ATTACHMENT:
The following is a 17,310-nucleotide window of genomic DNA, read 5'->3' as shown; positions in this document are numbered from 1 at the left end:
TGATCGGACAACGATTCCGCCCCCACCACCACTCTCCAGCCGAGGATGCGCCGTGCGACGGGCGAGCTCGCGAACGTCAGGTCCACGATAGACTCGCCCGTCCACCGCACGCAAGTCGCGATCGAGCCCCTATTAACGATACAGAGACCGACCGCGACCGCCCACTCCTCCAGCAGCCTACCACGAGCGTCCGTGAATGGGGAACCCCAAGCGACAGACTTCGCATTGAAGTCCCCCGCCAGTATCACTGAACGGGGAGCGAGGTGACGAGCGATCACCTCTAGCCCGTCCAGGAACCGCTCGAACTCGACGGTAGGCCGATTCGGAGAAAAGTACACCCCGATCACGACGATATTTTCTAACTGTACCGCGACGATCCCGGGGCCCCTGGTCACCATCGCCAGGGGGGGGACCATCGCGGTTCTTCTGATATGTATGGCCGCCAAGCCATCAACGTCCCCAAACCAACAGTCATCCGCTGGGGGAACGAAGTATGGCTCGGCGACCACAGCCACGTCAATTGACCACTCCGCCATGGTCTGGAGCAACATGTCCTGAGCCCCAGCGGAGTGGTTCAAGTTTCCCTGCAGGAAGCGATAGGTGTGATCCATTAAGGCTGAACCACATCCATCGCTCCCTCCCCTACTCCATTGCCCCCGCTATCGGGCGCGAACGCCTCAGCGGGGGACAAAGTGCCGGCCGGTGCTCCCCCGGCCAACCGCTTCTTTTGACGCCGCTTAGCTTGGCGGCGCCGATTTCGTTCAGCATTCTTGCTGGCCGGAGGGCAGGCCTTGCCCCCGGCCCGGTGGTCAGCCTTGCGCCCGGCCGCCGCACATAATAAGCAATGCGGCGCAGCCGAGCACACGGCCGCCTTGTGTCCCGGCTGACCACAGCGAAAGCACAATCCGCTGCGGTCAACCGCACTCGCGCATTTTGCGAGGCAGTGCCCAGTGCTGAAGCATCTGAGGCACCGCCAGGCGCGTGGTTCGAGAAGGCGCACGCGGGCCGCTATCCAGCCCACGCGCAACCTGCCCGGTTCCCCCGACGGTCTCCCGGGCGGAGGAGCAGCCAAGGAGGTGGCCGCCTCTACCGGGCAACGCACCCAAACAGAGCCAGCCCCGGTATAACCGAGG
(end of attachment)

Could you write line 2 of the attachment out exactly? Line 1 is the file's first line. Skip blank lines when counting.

TGATCGGACAACGATTCCGCCCCCACCACCACTCTCCAGCCGAGGATGCGCCGTGCGACGGGCGAGCTCGCGAACGTCAGGTCCACGATAGACTCGCCCGTCCACCGCACGCAAGTCGCGATCGAGCCCCTATTAACGATACAGAGACCGACCGCGACCGCCCACTCCTCCAGCAGCCTACCACGAGCGTCCGTGAATGGGGAACCCCAAGCGACAGACTTCGCATTGAAGTCCCCCGCCAGTATCACTGAACGGGGAGCGAGGTGACGAGCGATCACCTCTAGCCCGTCCAGGAACCGCTCGAACTCGACGGTAGGCCGATTCGGAGAAAAGTACACCCCGATCACGACGATATTTTCTAACTGTACCGCGACGATCCCGGGGCCCCTGGTCACCATCGCCAGGGGGGGGACCATCGCGGTTCTTCTGATATGTATGGCCGCCAAGCCATCAACGTCCCCAAACCAACAGTCATCCGCTGGGGGAACGAAGTATGGCTCGGCGACCACAGCCACGTCAATTGACCACTCCGCCATGGTCTGGAGCAACATGTCCTGAGCCCCAGCGGAGTGGTTCAAGTTTCCCTGCAGGAAGCGATAGGTGTGATCCATTAAGGCTGAACCACATCCATCGCTCCCTCCCCTACTCCATTGCCCCCGCTATCGGGCGCGAACGCCTCAGCGGGGGACAAAGTGCCGGCCGGTGCTCCCCCGGCCAACCGCTTCTTTTGACGCCGCTTAGCTTGGCGGCGCCGATTTCGTTCAGCATTCTTGCTGGCCGGAGGGCAGGCCTTGCCCCCGGCCCGGTGGTCAGCCTTGCGCCCGGCCGCCGCACATAATAAGCAATGCGGCGCAGCCGAGCACACGGCCGCCTTGTGTCCCGGCTGACCACAGCGAAAGCACAATCCGCTGCGGTCAACCGCACTCGCGCATTTTGCGAGGCAGTGCCCAGTGCTGAAGCATCTGAGGCACCGCCAGGCGCGTGGTTCGAGAAGGCGCACGCGGGCCGCTATCCAGCCCACGCGCAACCTGCCCGGTTCCCCCGACGGTCTCCCGGGCGGAGGAGCAGCCAAGGAGGTGGCCGCCTCTACCGGGCAACGCACCCAAACAGAGCCAGCCCCGGTATAACCGAGG